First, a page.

I should probably add the block diagram and other docs I'm working to, seems that is getting updated by the original Sodor project so the link I have there to it will soon be to a version out of sync with what I have done.


  • I'm a self taught coder as well. Started back in 1981. I have been working professionally as a coder in the game industry since 1993. For work, I mostly code in C++ (and we use some of the new modern C++ features (C++11 and C++14 mainly)), but I also program GPUs with HLSL shader language (DirectX 11, Shader Model 5). I also occasionally do some Python coding for work (it's integrated into our tools for scripting, among other things). My hobby coding is largely Spin/PASM.

    I can't really add much here, others have covered most things, but I will add my two cents to a couple things...

    Comments:
    For high level languages (anything not ASM) I generally write "self documenting code" with good variable names and function names. So comments are not super common, mostly just to explain the trickier bits.
    For ASM(PASM), I will typically comment every line, or small group of lines, because it's pretty much impossible to make ASM self documenting.
    Above all else, ALWAYS update your comments when you change code, never ever skip this, nothing is worse than a comment that is wrong.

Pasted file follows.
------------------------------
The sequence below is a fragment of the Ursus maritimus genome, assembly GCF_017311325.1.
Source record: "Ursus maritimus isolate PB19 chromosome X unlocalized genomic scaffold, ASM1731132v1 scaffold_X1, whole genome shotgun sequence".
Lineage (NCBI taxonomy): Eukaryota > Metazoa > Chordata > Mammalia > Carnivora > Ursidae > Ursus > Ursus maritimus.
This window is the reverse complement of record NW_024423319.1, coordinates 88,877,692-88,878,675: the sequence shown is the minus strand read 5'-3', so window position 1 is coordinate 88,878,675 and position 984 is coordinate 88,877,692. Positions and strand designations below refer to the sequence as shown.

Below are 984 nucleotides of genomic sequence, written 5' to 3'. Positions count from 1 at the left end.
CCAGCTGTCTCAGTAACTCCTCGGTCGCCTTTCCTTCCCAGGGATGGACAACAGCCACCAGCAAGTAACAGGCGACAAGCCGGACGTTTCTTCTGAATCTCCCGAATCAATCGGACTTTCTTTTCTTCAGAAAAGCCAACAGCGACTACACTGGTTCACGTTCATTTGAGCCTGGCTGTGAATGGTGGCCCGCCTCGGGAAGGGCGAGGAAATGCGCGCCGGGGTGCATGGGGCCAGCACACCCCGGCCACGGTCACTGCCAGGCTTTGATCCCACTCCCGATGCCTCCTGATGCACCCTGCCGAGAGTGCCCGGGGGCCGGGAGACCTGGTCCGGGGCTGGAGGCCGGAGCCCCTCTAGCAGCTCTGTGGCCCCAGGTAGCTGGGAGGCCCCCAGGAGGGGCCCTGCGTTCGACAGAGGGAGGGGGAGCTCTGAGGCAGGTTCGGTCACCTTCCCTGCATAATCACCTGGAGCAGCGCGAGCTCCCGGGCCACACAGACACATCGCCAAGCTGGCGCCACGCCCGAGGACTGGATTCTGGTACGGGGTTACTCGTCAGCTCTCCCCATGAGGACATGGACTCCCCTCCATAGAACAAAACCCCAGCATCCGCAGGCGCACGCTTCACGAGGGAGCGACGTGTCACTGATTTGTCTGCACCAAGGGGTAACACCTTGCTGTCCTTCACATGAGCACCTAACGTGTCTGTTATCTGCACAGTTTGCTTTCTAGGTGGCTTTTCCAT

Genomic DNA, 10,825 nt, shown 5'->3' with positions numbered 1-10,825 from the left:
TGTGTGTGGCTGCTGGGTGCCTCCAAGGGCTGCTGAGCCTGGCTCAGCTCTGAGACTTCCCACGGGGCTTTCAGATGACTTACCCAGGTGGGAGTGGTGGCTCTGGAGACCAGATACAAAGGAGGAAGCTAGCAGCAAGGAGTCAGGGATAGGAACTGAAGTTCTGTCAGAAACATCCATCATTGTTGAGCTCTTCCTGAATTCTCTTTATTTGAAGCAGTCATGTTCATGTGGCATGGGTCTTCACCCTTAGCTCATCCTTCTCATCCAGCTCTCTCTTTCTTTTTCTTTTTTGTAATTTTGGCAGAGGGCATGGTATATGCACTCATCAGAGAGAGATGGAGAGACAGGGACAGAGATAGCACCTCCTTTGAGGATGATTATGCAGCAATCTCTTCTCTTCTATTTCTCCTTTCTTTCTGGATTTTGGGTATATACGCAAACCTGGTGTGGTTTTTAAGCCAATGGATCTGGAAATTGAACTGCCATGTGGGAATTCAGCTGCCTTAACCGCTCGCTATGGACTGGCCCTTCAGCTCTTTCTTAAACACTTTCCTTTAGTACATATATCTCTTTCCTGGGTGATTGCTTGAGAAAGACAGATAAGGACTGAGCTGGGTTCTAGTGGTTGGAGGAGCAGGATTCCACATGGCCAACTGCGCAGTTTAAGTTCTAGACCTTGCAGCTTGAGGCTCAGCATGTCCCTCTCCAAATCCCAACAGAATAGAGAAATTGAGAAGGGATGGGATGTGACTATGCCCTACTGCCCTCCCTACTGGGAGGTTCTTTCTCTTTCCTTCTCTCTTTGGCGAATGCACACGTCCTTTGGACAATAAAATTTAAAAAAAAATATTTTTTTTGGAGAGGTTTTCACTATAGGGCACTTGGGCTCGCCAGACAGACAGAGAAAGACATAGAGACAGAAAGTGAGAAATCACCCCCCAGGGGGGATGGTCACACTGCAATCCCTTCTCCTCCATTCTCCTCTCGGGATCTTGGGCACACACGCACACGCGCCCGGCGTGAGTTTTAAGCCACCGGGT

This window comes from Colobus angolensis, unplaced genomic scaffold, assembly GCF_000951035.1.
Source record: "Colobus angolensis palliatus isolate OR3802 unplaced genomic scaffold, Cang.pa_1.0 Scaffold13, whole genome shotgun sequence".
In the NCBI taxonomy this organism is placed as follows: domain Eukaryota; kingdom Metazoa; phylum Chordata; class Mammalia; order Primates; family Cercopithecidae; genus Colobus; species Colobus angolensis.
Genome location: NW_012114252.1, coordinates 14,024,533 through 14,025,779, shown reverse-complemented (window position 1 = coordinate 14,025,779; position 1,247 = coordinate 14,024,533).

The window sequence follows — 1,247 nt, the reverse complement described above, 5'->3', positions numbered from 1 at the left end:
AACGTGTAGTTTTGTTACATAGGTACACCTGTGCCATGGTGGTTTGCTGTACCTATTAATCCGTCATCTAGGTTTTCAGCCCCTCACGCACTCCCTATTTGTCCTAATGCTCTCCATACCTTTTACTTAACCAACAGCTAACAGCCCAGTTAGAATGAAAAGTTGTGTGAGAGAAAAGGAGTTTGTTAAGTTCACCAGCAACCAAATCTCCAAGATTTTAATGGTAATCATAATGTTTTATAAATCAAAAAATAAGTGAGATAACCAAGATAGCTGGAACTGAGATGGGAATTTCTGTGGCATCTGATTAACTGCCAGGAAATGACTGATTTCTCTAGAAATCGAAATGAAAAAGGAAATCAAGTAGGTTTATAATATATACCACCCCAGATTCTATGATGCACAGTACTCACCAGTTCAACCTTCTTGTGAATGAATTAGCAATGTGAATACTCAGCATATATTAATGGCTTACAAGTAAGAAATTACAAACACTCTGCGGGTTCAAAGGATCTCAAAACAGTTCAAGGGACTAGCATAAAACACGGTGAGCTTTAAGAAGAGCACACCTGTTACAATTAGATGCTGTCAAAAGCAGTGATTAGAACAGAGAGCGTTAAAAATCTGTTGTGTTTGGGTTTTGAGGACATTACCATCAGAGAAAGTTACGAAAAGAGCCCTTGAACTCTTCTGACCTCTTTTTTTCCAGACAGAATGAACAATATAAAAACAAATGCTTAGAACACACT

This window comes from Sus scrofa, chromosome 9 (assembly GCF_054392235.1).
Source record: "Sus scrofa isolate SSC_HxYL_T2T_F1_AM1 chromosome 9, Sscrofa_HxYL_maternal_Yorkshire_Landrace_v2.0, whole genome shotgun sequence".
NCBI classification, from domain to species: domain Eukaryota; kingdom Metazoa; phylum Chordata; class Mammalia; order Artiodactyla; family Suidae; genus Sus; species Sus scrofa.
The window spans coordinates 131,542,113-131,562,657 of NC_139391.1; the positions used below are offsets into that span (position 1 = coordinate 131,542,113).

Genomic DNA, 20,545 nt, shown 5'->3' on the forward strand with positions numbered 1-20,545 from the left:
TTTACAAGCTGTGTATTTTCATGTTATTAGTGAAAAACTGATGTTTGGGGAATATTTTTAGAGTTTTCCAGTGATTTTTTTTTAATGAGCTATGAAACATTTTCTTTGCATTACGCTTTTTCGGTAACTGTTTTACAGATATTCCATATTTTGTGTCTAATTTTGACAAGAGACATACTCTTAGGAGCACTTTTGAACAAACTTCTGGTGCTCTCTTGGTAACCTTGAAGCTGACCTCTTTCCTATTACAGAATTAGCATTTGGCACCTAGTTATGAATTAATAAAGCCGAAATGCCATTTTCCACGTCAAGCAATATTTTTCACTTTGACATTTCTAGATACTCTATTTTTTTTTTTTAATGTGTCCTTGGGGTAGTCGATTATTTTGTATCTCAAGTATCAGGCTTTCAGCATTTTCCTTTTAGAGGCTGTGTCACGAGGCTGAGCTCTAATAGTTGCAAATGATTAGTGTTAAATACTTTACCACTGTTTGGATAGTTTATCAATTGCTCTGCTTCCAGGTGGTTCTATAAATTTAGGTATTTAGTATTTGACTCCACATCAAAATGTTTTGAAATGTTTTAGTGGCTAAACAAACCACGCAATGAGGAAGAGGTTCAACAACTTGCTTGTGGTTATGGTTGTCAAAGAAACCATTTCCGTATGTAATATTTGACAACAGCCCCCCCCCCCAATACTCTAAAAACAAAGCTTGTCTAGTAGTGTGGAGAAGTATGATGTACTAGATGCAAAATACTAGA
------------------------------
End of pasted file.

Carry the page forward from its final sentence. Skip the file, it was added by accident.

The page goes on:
Naming:
    I'm with heater, the hard part is coming up with names for things. I tend towards longer descriptive names. It's the main reasons I made OpenSpin able to have 254 character symbols, for var names and method names in spin.

    Controversial Things:
    Tab should insert spaces, K&R style {}'s is wrong, 6502 over Z80, etc.

    However, above all else, be consistent. nothing worse than trying to read code that is inconsistent in it's style, naming conventions, etc.
  • davejamesdavejames Posts: 3,908
    edited April 29 Vote Up0Vote Down
    Whit wrote: »
    Any legitimate short-cuts, tips, or suggestions would be appreciated! Till then I will keep hacking away at it...

    Self-taught I am...and like others, I've taken formal classes and had the advantage of pretty solid mentors.

    One of those mentors made this suggestion:
    https://www.amazon.com/BASIC-Style-Programming-Proverbs-programming/dp/0810451158

    Regards,

    DJ
    Well-written documentation requires no explanation.